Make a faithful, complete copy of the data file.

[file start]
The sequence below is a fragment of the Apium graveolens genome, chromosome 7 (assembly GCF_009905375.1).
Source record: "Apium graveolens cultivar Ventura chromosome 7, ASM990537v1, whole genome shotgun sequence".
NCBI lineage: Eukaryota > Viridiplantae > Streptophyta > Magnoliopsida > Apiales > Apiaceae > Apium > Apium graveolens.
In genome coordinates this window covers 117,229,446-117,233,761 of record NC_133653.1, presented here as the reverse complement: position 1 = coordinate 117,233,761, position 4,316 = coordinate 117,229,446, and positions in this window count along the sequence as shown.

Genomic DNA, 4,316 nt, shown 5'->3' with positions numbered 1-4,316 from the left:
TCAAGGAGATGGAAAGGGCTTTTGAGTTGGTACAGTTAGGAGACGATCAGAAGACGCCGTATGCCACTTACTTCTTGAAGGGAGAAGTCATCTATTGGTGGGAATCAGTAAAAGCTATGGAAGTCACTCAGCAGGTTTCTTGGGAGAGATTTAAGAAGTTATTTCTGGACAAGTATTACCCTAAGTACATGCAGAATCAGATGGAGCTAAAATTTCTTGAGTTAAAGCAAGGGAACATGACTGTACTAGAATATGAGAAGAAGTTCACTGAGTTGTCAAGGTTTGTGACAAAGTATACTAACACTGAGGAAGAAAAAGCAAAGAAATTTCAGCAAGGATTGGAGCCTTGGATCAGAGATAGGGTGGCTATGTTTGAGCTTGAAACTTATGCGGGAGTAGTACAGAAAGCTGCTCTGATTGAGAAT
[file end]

The sequence below is a fragment of the Apium graveolens genome, chromosome 7 (assembly GCF_009905375.1).
Source record: "Apium graveolens cultivar Ventura chromosome 7, ASM990537v1, whole genome shotgun sequence".
NCBI lineage: Eukaryota > Viridiplantae > Streptophyta > Magnoliopsida > Apiales > Apiaceae > Apium > Apium graveolens.
In genome coordinates this window covers 117,229,446-117,233,761 of record NC_133653.1, presented here as the reverse complement: position 1 = coordinate 117,233,761, position 4,316 = coordinate 117,229,446, and positions in this window count along the sequence as shown.

Genomic DNA, 4,316 nt, shown 5'->3' with positions numbered 1-4,316 from the left:
TCAAGGAGATGGAAAGGGCTTTTGAGTTGGTACAGTTAGGAGACGATCAGAAGACGCCGTATGCCACTTACTTCTTGAAGGGAGAAGTCATCTATTGGTGGGAATCAGTAAAAGCTATGGAAGTCACTCAGCAGGTTTCTTGGGAGAGATTTAAGAAGTTATTTCTGGACAAGTATTACCCTAAGTACATGCAGAATCAGATGGAGCTAAAATTTCTTGAGTTAAAGCAAGGGAACATGACTGTACTAGAATATGAGAAGAAGTTCACTGAGTTGTCAAGGTTTGTGACAAAGTATACTAACACTGAGGAAGAAAAAGCAAAGAAATTTCAGCAAGGATTGGAGCCTTGGATCAGAGATAGGGTGGCTATGTTTGAGCTTGAAACTTATGCGGGAGTAGTACAGAAAGCTGCTCTGATTGAGAAT